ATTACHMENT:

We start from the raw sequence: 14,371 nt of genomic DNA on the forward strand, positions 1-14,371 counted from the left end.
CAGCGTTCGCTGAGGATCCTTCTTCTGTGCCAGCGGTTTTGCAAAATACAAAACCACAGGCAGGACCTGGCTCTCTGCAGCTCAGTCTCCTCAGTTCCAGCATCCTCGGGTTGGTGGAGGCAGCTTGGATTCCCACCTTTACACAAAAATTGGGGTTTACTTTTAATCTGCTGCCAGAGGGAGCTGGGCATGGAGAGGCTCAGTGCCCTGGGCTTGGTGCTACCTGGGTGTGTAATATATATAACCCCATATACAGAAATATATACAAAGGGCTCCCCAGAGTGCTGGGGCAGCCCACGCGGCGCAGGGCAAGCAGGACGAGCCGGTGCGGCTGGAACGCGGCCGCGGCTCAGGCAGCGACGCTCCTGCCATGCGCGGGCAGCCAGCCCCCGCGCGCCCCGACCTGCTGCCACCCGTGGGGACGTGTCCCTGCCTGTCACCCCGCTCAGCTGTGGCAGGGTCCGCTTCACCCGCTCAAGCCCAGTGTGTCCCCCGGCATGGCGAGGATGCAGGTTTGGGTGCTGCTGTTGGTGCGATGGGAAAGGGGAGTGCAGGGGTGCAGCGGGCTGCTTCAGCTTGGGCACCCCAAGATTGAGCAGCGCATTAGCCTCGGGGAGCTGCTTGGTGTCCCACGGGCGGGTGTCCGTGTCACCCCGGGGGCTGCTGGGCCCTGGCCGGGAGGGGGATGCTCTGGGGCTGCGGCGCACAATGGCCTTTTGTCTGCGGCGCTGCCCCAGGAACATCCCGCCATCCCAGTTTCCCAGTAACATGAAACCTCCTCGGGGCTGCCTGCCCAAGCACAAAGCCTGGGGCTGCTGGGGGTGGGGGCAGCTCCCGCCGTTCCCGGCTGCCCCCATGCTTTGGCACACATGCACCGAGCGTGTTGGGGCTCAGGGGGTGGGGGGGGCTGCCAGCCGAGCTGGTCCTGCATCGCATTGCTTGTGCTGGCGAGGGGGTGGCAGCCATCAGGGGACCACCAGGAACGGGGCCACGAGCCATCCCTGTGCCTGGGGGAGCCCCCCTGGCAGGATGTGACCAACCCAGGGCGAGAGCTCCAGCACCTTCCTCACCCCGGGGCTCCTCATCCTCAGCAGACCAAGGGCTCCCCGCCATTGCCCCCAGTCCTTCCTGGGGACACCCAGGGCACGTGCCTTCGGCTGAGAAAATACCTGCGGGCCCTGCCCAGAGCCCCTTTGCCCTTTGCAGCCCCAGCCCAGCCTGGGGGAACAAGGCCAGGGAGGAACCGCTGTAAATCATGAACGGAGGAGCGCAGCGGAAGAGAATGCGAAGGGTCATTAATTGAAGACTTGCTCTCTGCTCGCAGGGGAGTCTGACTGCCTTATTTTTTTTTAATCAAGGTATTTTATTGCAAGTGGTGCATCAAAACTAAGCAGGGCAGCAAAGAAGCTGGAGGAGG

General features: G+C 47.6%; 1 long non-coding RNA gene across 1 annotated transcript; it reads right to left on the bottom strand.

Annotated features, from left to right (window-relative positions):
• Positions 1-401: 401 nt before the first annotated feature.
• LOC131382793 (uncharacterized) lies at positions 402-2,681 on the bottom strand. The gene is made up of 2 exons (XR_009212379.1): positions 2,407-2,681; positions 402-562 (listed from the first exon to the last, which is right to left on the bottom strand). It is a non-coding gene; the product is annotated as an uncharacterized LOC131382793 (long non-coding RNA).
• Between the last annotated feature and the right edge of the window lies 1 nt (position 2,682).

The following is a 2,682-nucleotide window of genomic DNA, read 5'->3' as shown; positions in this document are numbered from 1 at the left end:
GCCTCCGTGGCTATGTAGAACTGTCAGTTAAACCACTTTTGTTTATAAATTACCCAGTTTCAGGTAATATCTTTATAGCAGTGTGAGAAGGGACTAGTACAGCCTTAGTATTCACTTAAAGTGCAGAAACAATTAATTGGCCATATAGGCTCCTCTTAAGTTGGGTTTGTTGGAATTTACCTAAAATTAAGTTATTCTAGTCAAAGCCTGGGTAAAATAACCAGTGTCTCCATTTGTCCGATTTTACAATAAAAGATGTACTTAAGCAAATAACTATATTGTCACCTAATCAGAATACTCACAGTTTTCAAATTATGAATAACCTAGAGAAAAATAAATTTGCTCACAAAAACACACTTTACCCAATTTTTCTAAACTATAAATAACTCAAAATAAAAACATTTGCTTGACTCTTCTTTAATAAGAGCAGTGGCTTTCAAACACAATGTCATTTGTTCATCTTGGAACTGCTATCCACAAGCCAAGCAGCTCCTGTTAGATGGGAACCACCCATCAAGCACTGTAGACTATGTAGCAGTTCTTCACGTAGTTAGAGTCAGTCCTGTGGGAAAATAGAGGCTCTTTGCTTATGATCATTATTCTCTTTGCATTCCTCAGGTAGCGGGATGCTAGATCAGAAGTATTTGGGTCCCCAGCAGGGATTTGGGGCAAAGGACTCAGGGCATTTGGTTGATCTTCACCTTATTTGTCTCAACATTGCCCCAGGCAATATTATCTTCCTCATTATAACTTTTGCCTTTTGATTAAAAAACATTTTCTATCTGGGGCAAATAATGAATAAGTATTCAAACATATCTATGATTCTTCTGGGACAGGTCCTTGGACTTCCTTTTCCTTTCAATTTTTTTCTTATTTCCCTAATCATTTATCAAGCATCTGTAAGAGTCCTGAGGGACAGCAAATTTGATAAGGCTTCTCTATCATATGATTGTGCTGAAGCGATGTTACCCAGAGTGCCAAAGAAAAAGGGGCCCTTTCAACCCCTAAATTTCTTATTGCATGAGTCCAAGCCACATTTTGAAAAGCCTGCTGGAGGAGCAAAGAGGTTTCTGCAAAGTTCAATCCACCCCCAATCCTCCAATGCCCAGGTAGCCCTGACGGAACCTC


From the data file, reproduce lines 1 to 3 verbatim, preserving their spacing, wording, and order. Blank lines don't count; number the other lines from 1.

We start from the raw sequence: 14,371 nt of genomic DNA on the forward strand, positions 1-14,371 counted from the left end.
CAGCGTTCGCTGAGGATCCTTCTTCTGTGCCAGCGGTTTTGCAAAATACAAAACCACAGGCAGGACCTGGCTCTCTGCAGCTCAGTCTCCTCAGTTCCAGCATCCTCGGGTTGGTGGAGGCAGCTTGGATTCCCACCTTTACACAAAAATTGGGGTTTACTTTTAATCTGCTGCCAGAGGGAGCTGGGCATGGAGAGGCTCAGTGCCCTGGGCTTGGTGCTACCTGGGTGTGTAATATATATAACCCCATATACAGAAATATATACAAAGGGCTCCCCAGAGTGCTGGGGCAGCCCACGCGGCGCAGGGCAAGCAGGACGAGCCGGTGCGGCTGGAACGCGGCCGCGGCTCAGGCAGCGACGCTCCTGCCATGCGCGGGCAGCCAGCCCCCGCGCGCCCCGACCTGCTGCCACCCGTGGGGACGTGTCCCTGCCTGTCACCCCGCTCAGCTGTGGCAGGGTCCGCTTCACCCGCTCAAGCCCAGTGTGTCCCCCGGCATGGCGAGGATGCAGGTTTGGGTGCTGCTGTTGGTGCGATGGGAAAGGGGAGTGCAGGGGTGCAGCGGGCTGCTTCAGCTTGGGCACCCCAAGATTGAGCAGCGCATTAGCCTCGGGGAGCTGCTTGGTGTCCCACGGGCGGGTGTCCGTGTCACCCCGGGGGCTGCTGGGCCCTGGCCGGGAGGGGGATGCTCTGGGGCTGCGGCGCACAATGGCCTTTTGTCTGCGGCGCTGCCCCAGGAACATCCCGCCATCCCAGTTTCCCAGTAACATGAAACCTCCTCGGGGCTGCCTGCCCAAGCACAAAGCCTGGGGCTGCTGGGGGTGGGGGCAGCTCCCGCCGTTCCCGGCTGCCCCCATGCTTTGGCACACATGCACCGAGCGTGTTGGGGCTCAGGGGGTGGGGGGGGCTGCCAGCCGAGCTGGTCCTGCATCGCATTGCTTGTGCTGGCGAGGGGGTGGCAGCCATCAGGGGACCACCAGGAACGGGGCCACGAGCCATCCCTGTGCCTGGGGGAGCCCCCCTGGCAGGATGTGACCAACCCAGGGCGAGAGCTCCAGCACCTTCCTCACCCCGGGGCTCCTCATCCTCAGCAGACCAAGGGCTCCCCGCCATTGCCCCCAGTCCTTCCTGGGGACACCCAGGGCACGTGCCTTCGGCTGAGAAAATACCTGCGGGCCCTGCCCAGAGCCCCTTTGCCCTTTGCAGCCCCAGCCCAGCCTGGGGGAACAAGGCCAGGGAGGAACCGCTGTAAATCATGAACGGAGGAGCGCAGCGGAAGAGAATGCGAAGGGTCATTAATTGAAGACTTGCTCTCTGCTCGCAGGGGAGTCTGACTGCCTTATTTTTTTTTAATCAAGGTATTTTATTGCAAGTGGTGCATCAAAACTAAGCAGGGCAGCAAAGAAGCTGGAGGAGG

General features: G+C 47.6%; 1 long non-coding RNA gene across 1 annotated transcript; it reads right to left on the bottom strand.